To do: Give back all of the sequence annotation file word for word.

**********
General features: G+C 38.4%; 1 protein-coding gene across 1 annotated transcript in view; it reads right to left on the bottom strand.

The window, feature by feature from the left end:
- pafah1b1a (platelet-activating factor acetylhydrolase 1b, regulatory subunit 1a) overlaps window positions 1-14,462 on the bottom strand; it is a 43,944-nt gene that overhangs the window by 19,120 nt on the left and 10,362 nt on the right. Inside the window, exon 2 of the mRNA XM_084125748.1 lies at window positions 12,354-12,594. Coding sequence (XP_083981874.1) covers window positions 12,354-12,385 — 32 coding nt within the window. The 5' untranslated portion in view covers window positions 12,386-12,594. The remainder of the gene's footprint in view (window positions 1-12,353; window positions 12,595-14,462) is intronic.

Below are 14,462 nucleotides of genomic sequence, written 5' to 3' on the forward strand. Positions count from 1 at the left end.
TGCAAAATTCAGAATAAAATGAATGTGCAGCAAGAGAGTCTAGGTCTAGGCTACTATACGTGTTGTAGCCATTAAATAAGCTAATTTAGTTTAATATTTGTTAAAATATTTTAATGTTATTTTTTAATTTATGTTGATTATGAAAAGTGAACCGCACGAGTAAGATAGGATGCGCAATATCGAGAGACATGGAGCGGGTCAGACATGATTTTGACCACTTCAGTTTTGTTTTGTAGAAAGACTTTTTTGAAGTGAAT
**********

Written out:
General features: G+C 38.4%; 1 protein-coding gene across 1 annotated transcript in view; it reads right to left on the bottom strand.

The window, feature by feature from the left end:
- pafah1b1a (platelet-activating factor acetylhydrolase 1b, regulatory subunit 1a) overlaps window positions 1-14,462 on the bottom strand; it is a 43,944-nt gene that overhangs the window by 19,120 nt on the left and 10,362 nt on the right. Inside the window, exon 2 of the mRNA XM_084125748.1 lies at window positions 12,354-12,594. Coding sequence (XP_083981874.1) covers window positions 12,354-12,385 — 32 coding nt within the window. The 5' untranslated portion in view covers window positions 12,386-12,594. The remainder of the gene's footprint in view (window positions 1-12,353; window positions 12,595-14,462) is intronic.

Below are 14,462 nucleotides of genomic sequence, written 5' to 3' on the forward strand. Positions count from 1 at the left end.
TGCAAAATTCAGAATAAAATGAATGTGCAGCAAGAGAGTCTAGGTCTAGGCTACTATACGTGTTGTAGCCATTAAATAAGCTAATTTAGTTTAATATTTGTTAAAATATTTTAATGTTATTTTTTAATTTATGTTGATTATGAAAAGTGAACCGCACGAGTAAGATAGGATGCGCAATATCGAGAGACATGGAGCGGGTCAGACATGATTTTGACCACTTCAGTTTTGTTTTGTAGAAAGACTTTTTTGAAGTGAAT